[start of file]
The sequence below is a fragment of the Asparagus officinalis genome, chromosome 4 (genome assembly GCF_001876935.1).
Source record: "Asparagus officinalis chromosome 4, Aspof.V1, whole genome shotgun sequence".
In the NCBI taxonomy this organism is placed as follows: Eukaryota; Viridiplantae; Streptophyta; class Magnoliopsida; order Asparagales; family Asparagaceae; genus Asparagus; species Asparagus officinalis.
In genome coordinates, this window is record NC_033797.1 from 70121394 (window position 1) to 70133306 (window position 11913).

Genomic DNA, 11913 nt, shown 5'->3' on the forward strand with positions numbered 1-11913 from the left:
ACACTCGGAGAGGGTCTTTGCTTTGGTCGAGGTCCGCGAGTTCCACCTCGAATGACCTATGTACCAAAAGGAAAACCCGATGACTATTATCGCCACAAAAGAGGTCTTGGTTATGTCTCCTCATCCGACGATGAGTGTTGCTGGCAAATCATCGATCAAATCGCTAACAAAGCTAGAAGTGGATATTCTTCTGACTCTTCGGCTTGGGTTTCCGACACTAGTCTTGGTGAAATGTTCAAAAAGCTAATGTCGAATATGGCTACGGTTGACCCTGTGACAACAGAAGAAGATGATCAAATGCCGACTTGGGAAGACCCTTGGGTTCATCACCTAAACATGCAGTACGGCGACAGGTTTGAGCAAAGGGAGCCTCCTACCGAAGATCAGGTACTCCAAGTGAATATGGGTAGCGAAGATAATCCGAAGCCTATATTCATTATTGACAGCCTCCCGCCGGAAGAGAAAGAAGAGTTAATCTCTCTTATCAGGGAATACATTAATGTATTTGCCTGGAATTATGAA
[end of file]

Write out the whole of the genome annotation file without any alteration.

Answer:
The sequence below is a fragment of the Asparagus officinalis genome, chromosome 4 (genome assembly GCF_001876935.1).
Source record: "Asparagus officinalis chromosome 4, Aspof.V1, whole genome shotgun sequence".
In the NCBI taxonomy this organism is placed as follows: Eukaryota; Viridiplantae; Streptophyta; class Magnoliopsida; order Asparagales; family Asparagaceae; genus Asparagus; species Asparagus officinalis.
In genome coordinates, this window is record NC_033797.1 from 70121394 (window position 1) to 70133306 (window position 11913).

Genomic DNA, 11913 nt, shown 5'->3' on the forward strand with positions numbered 1-11913 from the left:
ACACTCGGAGAGGGTCTTTGCTTTGGTCGAGGTCCGCGAGTTCCACCTCGAATGACCTATGTACCAAAAGGAAAACCCGATGACTATTATCGCCACAAAAGAGGTCTTGGTTATGTCTCCTCATCCGACGATGAGTGTTGCTGGCAAATCATCGATCAAATCGCTAACAAAGCTAGAAGTGGATATTCTTCTGACTCTTCGGCTTGGGTTTCCGACACTAGTCTTGGTGAAATGTTCAAAAAGCTAATGTCGAATATGGCTACGGTTGACCCTGTGACAACAGAAGAAGATGATCAAATGCCGACTTGGGAAGACCCTTGGGTTCATCACCTAAACATGCAGTACGGCGACAGGTTTGAGCAAAGGGAGCCTCCTACCGAAGATCAGGTACTCCAAGTGAATATGGGTAGCGAAGATAATCCGAAGCCTATATTCATTATTGACAGCCTCCCGCCGGAAGAGAAAGAAGAGTTAATCTCTCTTATCAGGGAATACATTAATGTATTTGCCTGGAATTATGAA